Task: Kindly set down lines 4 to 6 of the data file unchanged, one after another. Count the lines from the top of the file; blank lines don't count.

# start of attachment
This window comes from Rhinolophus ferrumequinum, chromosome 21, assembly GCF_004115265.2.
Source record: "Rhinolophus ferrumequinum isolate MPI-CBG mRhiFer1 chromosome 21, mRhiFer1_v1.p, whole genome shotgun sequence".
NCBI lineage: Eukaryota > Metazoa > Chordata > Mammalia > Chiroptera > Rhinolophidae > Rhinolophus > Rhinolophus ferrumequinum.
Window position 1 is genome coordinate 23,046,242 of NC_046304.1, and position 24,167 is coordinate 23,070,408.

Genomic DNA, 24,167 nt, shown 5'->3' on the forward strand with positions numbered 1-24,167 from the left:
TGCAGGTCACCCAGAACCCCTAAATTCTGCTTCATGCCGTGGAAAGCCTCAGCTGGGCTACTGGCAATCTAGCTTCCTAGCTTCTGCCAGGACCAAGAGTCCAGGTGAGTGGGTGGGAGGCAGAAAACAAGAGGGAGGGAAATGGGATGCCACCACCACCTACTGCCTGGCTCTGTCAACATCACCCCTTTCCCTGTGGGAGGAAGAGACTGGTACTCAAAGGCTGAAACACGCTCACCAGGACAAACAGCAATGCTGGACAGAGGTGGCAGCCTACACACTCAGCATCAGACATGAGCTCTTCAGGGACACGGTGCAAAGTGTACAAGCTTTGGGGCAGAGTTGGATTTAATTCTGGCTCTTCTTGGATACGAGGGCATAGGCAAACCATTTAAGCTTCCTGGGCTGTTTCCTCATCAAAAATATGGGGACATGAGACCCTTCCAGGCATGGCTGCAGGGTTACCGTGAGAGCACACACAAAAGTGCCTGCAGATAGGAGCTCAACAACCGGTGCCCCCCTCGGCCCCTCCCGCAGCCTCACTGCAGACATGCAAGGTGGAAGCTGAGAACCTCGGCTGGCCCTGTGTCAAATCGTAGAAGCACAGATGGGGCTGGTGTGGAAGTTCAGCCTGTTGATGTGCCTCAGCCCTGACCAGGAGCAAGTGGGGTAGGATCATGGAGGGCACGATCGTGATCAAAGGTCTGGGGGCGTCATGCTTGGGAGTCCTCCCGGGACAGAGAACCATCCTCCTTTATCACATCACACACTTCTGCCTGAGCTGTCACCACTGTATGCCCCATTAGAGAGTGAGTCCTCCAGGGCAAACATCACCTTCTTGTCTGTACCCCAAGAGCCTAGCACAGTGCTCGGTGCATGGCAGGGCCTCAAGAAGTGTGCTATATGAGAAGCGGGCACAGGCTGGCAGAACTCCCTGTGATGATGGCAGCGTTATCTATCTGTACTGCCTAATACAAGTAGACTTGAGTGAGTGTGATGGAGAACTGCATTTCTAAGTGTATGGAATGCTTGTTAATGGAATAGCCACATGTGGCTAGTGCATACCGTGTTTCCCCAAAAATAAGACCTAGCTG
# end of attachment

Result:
Window position 1 is genome coordinate 23,046,242 of NC_046304.1, and position 24,167 is coordinate 23,070,408.

Genomic DNA, 24,167 nt, shown 5'->3' on the forward strand with positions numbered 1-24,167 from the left:
TGCAGGTCACCCAGAACCCCTAAATTCTGCTTCATGCCGTGGAAAGCCTCAGCTGGGCTACTGGCAATCTAGCTTCCTAGCTTCTGCCAGGACCAAGAGTCCAGGTGAGTGGGTGGGAGGCAGAAAACAAGAGGGAGGGAAATGGGATGCCACCACCACCTACTGCCTGGCTCTGTCAACATCACCCCTTTCCCTGTGGGAGGAAGAGACTGGTACTCAAAGGCTGAAACACGCTCACCAGGACAAACAGCAATGCTGGACAGAGGTGGCAGCCTACACACTCAGCATCAGACATGAGCTCTTCAGGGACACGGTGCAAAGTGTACAAGCTTTGGGGCAGAGTTGGATTTAATTCTGGCTCTTCTTGGATACGAGGGCATAGGCAAACCATTTAAGCTTCCTGGGCTGTTTCCTCATCAAAAATATGGGGACATGAGACCCTTCCAGGCATGGCTGCAGGGTTACCGTGAGAGCACACACAAAAGTGCCTGCAGATAGGAGCTCAACAACCGGTGCCCCCCTCGGCCCCTCCCGCAGCCTCACTGCAGACATGCAAGGTGGAAGCTGAGAACCTCGGCTGGCCCTGTGTCAAATCGTAGAAGCACAGATGGGGCTGGTGTGGAAGTTCAGCCTGTTGATGTGCCTCAGCCCTGACCAGGAGCAAGTGGGGTAGGATCATGGAGGGCACGATCGTGATCAAAGGTCTGGGGGCGTCATGCTTGGGAGTCCTCCCGGGACAGAGAACCATCCTCCTTTATCACATCACACACTTCTGCCTGAGCTGTCACCACTGTATGCCCCATTAGAGAGTGAGTCCTCCAGGGCAAACATCACCTTCTTGTCTGTACCCCAAGAGCCTAGCACAGTGCTCGGTGCATGGCAGGGCCTCAAGAAGTGTGCTATATGAGAAGCGGGCACAGGCTGGCAGAACTCCCTGTGATGATGGCAGCGTTATCTATCTGTACTGCCTAATACAAGTAGACTTGAGTGAGTGTGATGGAGAACTGCATTTCTAAGTGTATGGAATGCTTGTTAATGGAATAGCCACATGTGGCTAGTGCATACCGTGTTTCCCCAAAAATAAGACCTAGCTG